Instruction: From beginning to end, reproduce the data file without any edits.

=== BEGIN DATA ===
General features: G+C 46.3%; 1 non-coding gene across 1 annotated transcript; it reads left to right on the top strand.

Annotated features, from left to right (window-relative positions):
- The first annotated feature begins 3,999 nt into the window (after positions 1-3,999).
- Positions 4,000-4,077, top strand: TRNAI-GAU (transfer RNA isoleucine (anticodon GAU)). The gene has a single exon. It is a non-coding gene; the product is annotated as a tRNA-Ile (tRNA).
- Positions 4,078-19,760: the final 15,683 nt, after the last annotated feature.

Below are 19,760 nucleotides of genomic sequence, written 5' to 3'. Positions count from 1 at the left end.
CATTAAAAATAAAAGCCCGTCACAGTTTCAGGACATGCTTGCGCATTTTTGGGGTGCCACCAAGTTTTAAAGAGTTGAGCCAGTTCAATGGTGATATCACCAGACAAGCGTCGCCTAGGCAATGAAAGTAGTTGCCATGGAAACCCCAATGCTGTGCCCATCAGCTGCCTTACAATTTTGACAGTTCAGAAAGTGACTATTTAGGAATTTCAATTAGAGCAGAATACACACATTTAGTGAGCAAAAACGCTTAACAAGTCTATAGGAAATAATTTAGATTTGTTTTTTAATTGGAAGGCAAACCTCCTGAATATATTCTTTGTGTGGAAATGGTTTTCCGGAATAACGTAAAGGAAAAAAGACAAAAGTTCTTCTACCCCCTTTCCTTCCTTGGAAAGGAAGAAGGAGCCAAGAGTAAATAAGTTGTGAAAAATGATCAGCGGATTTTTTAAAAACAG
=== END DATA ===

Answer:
General features: G+C 46.3%; 1 non-coding gene across 1 annotated transcript; it reads left to right on the top strand.

Annotated features, from left to right (window-relative positions):
- The first annotated feature begins 3,999 nt into the window (after positions 1-3,999).
- Positions 4,000-4,077, top strand: TRNAI-GAU (transfer RNA isoleucine (anticodon GAU)). The gene has a single exon. It is a non-coding gene; the product is annotated as a tRNA-Ile (tRNA).
- Positions 4,078-19,760: the final 15,683 nt, after the last annotated feature.

Below are 19,760 nucleotides of genomic sequence, written 5' to 3'. Positions count from 1 at the left end.
CATTAAAAATAAAAGCCCGTCACAGTTTCAGGACATGCTTGCGCATTTTTGGGGTGCCACCAAGTTTTAAAGAGTTGAGCCAGTTCAATGGTGATATCACCAGACAAGCGTCGCCTAGGCAATGAAAGTAGTTGCCATGGAAACCCCAATGCTGTGCCCATCAGCTGCCTTACAATTTTGACAGTTCAGAAAGTGACTATTTAGGAATTTCAATTAGAGCAGAATACACACATTTAGTGAGCAAAAACGCTTAACAAGTCTATAGGAAATAATTTAGATTTGTTTTTTAATTGGAAGGCAAACCTCCTGAATATATTCTTTGTGTGGAAATGGTTTTCCGGAATAACGTAAAGGAAAAAAGACAAAAGTTCTTCTACCCCCTTTCCTTCCTTGGAAAGGAAGAAGGAGCCAAGAGTAAATAAGTTGTGAAAAATGATCAGCGGATTTTTTAAAAACAG